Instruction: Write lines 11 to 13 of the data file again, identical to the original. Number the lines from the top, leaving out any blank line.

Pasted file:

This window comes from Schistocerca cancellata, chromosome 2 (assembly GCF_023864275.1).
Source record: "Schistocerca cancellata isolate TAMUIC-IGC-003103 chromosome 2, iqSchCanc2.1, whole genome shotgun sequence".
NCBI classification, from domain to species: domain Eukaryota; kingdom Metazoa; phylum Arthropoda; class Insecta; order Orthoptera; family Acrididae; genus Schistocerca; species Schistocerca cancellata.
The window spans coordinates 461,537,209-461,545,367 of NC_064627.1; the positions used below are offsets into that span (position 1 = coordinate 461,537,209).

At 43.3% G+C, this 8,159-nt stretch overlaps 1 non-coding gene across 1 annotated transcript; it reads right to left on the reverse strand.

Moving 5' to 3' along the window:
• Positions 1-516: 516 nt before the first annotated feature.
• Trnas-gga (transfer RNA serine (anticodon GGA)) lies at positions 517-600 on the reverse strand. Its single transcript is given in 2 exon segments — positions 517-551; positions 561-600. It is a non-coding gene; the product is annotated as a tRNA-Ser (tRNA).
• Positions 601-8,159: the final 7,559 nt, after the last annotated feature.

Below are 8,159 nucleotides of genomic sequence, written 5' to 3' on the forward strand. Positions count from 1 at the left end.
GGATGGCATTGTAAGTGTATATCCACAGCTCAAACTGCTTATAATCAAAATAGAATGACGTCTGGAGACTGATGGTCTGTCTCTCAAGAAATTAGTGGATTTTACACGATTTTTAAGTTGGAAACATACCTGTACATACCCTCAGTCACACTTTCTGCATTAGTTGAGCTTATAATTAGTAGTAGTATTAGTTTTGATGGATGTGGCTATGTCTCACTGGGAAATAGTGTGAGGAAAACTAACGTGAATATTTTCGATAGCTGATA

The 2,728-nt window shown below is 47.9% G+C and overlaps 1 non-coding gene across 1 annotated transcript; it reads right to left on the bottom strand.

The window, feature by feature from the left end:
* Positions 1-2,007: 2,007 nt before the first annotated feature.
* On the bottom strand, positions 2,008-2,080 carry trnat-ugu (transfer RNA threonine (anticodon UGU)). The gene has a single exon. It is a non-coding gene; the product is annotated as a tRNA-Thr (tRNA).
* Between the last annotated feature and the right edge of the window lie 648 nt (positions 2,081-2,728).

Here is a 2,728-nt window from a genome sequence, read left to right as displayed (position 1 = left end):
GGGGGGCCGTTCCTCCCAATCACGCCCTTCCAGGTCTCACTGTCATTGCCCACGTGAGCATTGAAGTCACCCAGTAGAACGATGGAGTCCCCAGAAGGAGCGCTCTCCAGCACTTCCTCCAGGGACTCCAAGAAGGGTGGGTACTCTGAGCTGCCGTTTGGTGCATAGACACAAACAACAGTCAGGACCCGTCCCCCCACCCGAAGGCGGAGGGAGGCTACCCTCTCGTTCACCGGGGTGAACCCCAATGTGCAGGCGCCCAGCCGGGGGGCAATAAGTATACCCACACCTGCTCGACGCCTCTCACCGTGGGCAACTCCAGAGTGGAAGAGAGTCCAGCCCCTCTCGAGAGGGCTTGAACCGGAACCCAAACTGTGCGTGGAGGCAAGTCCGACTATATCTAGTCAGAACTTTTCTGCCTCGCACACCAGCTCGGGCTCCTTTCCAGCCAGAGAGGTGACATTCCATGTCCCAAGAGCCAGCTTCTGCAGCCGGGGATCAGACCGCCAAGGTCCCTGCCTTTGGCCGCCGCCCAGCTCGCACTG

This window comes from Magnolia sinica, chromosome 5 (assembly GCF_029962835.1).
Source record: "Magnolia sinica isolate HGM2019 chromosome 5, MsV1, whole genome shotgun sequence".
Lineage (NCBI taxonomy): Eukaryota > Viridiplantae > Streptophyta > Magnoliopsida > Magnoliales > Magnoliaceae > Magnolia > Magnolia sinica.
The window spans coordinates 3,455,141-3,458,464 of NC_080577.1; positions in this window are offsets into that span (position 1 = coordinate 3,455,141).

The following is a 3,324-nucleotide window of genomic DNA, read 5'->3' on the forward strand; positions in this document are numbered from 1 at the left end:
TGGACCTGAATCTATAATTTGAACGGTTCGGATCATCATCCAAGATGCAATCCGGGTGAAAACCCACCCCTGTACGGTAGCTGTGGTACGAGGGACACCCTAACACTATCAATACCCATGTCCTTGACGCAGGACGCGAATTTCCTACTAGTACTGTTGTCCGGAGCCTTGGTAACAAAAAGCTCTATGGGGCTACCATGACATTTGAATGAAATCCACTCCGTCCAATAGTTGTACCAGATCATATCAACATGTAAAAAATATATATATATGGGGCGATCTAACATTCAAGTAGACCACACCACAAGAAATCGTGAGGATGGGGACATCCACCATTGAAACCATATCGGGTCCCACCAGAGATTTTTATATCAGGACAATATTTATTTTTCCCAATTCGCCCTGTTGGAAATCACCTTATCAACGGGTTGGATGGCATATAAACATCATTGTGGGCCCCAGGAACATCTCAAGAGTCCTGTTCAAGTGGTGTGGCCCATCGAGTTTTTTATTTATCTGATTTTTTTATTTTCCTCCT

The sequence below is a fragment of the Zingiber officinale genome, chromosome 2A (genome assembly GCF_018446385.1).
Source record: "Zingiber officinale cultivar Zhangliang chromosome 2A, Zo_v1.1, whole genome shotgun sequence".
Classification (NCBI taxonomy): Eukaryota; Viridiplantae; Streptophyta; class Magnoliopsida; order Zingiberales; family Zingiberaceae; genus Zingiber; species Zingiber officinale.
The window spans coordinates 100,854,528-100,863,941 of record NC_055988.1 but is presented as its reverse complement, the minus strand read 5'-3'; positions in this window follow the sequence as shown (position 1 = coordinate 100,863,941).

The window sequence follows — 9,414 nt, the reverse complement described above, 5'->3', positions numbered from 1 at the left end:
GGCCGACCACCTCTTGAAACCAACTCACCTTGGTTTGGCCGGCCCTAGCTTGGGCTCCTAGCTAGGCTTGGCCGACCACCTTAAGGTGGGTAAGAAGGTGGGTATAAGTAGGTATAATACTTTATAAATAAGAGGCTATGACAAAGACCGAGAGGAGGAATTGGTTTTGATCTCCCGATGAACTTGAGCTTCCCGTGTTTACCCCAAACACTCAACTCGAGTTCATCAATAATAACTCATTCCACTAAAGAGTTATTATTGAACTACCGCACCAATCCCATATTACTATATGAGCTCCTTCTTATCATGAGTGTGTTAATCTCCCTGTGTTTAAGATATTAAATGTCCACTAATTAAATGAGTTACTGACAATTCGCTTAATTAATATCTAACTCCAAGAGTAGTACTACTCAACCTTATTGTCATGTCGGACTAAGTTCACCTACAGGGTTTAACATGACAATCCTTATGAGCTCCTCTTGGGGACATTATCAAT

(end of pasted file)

GGATGGCATTGTAAGTGTATATCCACAGCTCAAACTGCTTATAATCAAAATAGAATGACGTCTGGAGACTGATGGTCTGTCTCTCAAGAAATTAGTGGATTTTACACGATTTTTAAGTTGGAAACATACCTGTACATACCCTCAGTCACACTTTCTGCATTAGTTGAGCTTATAATTAGTAGTAGTATTAGTTTTGATGGATGTGGCTATGTCTCACTGGGAAATAGTGTGAGGAAAACTAACGTGAATATTTTCGATAGCTGATA

The 2,728-nt window shown below is 47.9% G+C and overlaps 1 non-coding gene across 1 annotated transcript; it reads right to left on the bottom strand.

The window, feature by feature from the left end: